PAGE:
But that dread goes away as a senior leader finds their way up onto the balcony to check out the dance floor action from above. From here they can perceive the structural and system level interventions that could enable their organization to really get its green groove going down on the dance floor. They can see a way to lead within the constraints of their own bandwidth that will have lasting and expansive impact. There is a sense of liberation and possibility.

From this higher-level vantage point, it becomes possible to see how the right kind of sustainability leadership can transform an organization into an agile, innovative, and profoundly change-capable enterprise with the fitness to go beyond simply doing less bad towards a mutually regenerative relationship with our planetary life support systems. Along with this new fitness comes the enormous value proposition of making other complex adaptive problems easier to solve as well. After all, sustainability is the ultimate complex adaptive problem, so developing the right organizational fitness to truly take on the sustainability triathlon (social, economic and environmental) pretty much guarantees relevant fitness for all of our other adaptive problems. Viewed and lead from the right elevation, sustainability is the problem that can solve your organization.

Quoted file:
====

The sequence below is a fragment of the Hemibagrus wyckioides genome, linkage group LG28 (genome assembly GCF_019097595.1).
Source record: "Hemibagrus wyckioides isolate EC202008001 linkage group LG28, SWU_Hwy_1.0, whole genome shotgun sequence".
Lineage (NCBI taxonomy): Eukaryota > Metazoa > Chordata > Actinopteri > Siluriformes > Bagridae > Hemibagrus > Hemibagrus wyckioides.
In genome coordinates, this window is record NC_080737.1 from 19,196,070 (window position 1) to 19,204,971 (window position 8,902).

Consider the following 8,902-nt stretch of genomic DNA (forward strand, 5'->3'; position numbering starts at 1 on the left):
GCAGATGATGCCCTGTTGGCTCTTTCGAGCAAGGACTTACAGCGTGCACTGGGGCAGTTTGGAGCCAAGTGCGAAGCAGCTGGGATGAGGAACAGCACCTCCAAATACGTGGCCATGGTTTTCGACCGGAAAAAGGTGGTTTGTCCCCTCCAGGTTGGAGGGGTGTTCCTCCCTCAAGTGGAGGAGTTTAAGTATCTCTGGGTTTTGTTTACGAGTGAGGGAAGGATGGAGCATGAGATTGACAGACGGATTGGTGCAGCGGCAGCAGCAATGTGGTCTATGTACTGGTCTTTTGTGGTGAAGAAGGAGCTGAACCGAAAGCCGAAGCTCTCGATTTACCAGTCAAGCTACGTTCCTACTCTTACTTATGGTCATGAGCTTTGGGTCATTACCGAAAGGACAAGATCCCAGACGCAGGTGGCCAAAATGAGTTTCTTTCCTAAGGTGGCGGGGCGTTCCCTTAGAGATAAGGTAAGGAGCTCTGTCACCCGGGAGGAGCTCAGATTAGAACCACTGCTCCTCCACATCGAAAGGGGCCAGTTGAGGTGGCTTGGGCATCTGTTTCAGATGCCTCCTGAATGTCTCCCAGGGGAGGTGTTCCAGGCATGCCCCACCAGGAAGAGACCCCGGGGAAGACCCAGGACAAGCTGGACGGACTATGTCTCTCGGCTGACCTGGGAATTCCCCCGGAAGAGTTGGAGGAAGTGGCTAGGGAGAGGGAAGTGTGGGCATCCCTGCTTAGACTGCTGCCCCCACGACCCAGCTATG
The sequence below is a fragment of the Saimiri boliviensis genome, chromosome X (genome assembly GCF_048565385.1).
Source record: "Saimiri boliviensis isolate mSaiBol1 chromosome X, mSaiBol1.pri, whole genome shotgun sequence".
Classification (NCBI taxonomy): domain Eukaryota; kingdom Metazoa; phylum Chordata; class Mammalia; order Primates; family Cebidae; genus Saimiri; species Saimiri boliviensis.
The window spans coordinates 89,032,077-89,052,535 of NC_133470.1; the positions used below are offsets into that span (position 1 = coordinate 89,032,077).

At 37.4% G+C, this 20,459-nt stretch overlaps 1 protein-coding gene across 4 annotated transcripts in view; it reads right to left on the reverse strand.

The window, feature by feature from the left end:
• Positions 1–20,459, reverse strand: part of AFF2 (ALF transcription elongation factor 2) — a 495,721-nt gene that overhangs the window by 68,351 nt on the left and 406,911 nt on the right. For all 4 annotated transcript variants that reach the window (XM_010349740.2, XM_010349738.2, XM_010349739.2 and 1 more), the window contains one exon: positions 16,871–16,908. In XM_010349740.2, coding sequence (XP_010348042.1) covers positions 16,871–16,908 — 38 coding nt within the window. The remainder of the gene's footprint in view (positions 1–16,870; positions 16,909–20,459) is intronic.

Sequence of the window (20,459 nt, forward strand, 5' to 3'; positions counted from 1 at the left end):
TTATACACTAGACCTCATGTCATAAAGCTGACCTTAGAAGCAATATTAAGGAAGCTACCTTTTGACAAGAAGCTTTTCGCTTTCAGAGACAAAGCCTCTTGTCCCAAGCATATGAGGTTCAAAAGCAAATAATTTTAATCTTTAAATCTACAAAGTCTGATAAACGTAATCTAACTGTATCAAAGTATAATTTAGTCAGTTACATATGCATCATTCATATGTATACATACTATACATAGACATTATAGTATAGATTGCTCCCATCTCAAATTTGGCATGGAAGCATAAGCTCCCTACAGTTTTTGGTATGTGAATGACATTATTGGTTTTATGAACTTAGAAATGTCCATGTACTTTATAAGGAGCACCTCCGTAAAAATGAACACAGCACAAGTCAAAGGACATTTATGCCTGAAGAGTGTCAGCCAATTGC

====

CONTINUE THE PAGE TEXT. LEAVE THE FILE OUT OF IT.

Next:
It's not about throwing out command control, it’s about complementing it

To be clear, the sustainability balcony does not confer a spontaneous altered state of consciousness upon those that stand on it. Senior leaders remain understandably hesitant to explore uprooting the command control systems and structures on which their organization relies. But a significant number of leaders will entertain the idea of creating a second complementary operating system, an adaptive operating system, that can be harmonized with command control to bring about a new era of organizational engagement, agility and change-capability so that large numbers of good ideas can come from anywhere and take root, continuously and stably.

Form Image Element

CBIS Framework” by L.Sharp & R.Gutter, adapted in part from J.Kotter, is licensed for open sharing and adapting under Creative Commons CC BY-AS 4.0"

Above: The CBI-S framework for organizational transformation involves two operating systems, command control and adaptive, each with its crucial and distinct function iterating and harmonizing towards a shared sustainability purpose. A healthy, purpose-driven dual operating cycle unleashes powerful new levels of employee engagement, organizational agility, change-capability & innovation.

Defining Core Business Integration of Sustainability (CBI-S)